Considering Amber and Joshua Niven’s creative interests and history with the Appalachian Trail, it’s clear they were destined to one day write a book about it.
The couple first met in 2015 at the Appalachian Trail Days Festival in Damascus, Va., which Joshua describes as an “annual college reunion” type of event where people who’ve hiked the 2,194-mile public footpath connect. He was there selling his coffee-table book, The Thru Project, featuring over 150 images that he made during his thru-hike in 2013.
“And Amber [who hiked most of the trail in 2014] had an artist collective and candle company, and she would go there and set up and sell her stuff,” Joshua says. “We got put across from each other in 2015, so we were selling our stuff, literally standing on the Appalachian Trail in Damascus, Va., and that’s where we met.”
Seven years later, the Nivens’ collaborative Discovering the Appalachian Trail: A Guide to the Trail’s Greatest Hikes, published June 1, reflects their shared passion for the route that crosses 14 states, six national parks and eight national forests. In turn, they hope to inspire others to venture outside and experience a resource that’s brought so much joy to their lives.
Currently based in Madison County outside Hot Springs, the Nivens and their two young children, River Axel and Indie Oaks, can see the Appalachian Trail ridgeline from their homestead. Such proximity is only fitting, seeing as the trail has been a throughline across their relationship.
“That’s what we enjoyed doing when we first started dating; we would go hiking and backpacking and camping,” Amber says. “And then when we started house hunting and came onto our property where we are now, it reminded us of being on the AT. The house is like an old cabin, so it kind of looks like a shelter. And then you’re looking into the woods, and there’s a little creek.”
And though Amber grew up in Gatlinburg, Tenn., with an avid outdoorsman father, and Joshua is from outside Charlotte, both of their families have roots in the Hot Springs area.
“That maybe cosmically drew us to this area,” Joshua says. “I just grew up in a little bit of a chaos, and I’m a deeply introspective person, so the only thing that really makes sense in the world other than my children and my wife is nature. When I’m out in the woods, everything makes sense.”
The couple had long discussed teaming up on a creative endeavor that united Amber’s writing with Joshua’s photography. Meanwhile, Joshua’s close friend Ryan Klinger, a designer for Eagles Nest Outfitters, regularly brought copies of The Thru Project with him to outdoor retailers and trade shows.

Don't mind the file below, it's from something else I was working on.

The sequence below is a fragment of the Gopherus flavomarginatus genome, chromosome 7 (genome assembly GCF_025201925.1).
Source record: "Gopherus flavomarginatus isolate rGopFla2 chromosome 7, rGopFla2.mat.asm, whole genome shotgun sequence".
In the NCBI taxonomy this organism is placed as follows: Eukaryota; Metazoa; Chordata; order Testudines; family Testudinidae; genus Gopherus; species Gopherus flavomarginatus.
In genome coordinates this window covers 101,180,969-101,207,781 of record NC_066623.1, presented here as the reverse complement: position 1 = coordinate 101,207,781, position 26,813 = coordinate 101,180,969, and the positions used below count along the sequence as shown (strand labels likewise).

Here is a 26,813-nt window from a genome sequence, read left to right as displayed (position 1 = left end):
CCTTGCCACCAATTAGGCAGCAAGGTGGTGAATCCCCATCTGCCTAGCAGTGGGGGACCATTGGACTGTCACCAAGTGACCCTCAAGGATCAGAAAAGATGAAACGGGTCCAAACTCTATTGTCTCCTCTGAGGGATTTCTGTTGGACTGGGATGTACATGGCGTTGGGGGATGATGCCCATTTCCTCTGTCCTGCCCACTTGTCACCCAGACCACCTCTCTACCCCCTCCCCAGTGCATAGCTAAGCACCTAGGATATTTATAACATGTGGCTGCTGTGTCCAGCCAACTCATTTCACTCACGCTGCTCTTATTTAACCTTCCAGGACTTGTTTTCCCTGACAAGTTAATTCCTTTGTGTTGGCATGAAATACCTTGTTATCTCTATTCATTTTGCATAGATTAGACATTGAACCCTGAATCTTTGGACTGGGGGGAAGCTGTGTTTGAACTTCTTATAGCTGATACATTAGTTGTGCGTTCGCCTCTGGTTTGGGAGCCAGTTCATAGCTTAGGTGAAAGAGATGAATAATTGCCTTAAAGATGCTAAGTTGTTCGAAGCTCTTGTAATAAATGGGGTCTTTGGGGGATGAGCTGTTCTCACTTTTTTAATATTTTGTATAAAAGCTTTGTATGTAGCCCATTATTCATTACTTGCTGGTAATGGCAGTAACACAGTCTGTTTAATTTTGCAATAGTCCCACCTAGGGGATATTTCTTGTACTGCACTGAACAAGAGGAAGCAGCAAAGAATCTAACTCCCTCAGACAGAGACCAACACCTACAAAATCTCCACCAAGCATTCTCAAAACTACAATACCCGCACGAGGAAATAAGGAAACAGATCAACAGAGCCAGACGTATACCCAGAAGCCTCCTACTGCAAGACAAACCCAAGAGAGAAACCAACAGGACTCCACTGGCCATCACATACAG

At one such event, Klinger shared the book with Falcon Guides, an imprint of Globe Pequot, publisher of Discovering the John Muir Trail: An Inspirational Guide to America’s Most Beautiful Hike (2018) and Discovering the Colorado Plateau: A Guide to the Region’s Hidden Wonders (2021). Impressed, the reps told Klinger that they were in search of people to undertake the third volume in the series, Discovering the Appalachian Trail. Klinger connected the parties, and the Nivens started work on the project in early 2019, right after they found out Amber was pregnant with their second child.
“I wanted to do more of an artistic book, and Amber did, too — not so much a guidebook,” Joshua says. “Falcon Guides was into us inserting as much of our creativity as we could into their format.”
The Nivens took a maximalist approach. Each of the 14 states on the trail receives its own chapter with a standout hike, animal, plant, shelter, trailblazer and personal narrative. Furthermore, the couple included a section on backpacking basics, a glossary of trail terms and an introductory chapter on the history of the trail and the mountains themselves.
“We also sprinkled in some little ‘Did you knows’ just to keep it interesting, because we wanted people to be able to flip to any page and become inspired — or start in the beginning and read it all the way to the end, like a thru-hike,” Amber says.
The people’s journey
In addition to conducting extensive research, Amber turned to the journal she kept while backpacking over 1,400 miles of the Appalachian Trail with her father and brother. A family emergency required the three to leave their trek while in Virginia, four months into their journey.
And while Joshua drew from 14 years of photographing the trail, he notes that camera technology has significantly evolved over that time, which prompted him to upgrade his gear and take better shots at various locations. These newer, sharper images were captured during a few trips with friends, as well as jaunts with Amber and their children.
With their roles for the book clearly defined, the Nivens say that the only detail they butted heads over was whether to start the book in Georgia or Maine. Amber wanted to begin at Mount Katahdin to honor her southbound experience. But Joshua pointed out that the majority of thru-hikers launch at Springer Mountain in Georgia. The couple ultimately settled on Georgia.
For those who pick up the colorful, information-packed, 337-page book, the Nivens hope that it expands people’s knowledge about the AT. Joshua notes that the trail was “made by the people, for the people” and is far more accessible than many assume, including for children and individuals in wheelchairs.
“It’s really a pilgrimage being out there and it’s a place where people in this modern day go to get their brain reconnected and their senses back in order,” he says. “People have been using it as a tool for a long time, and it has restructured my life and it’s restructured my wife’s life.”
To learn more, visit avl.mx/bqm.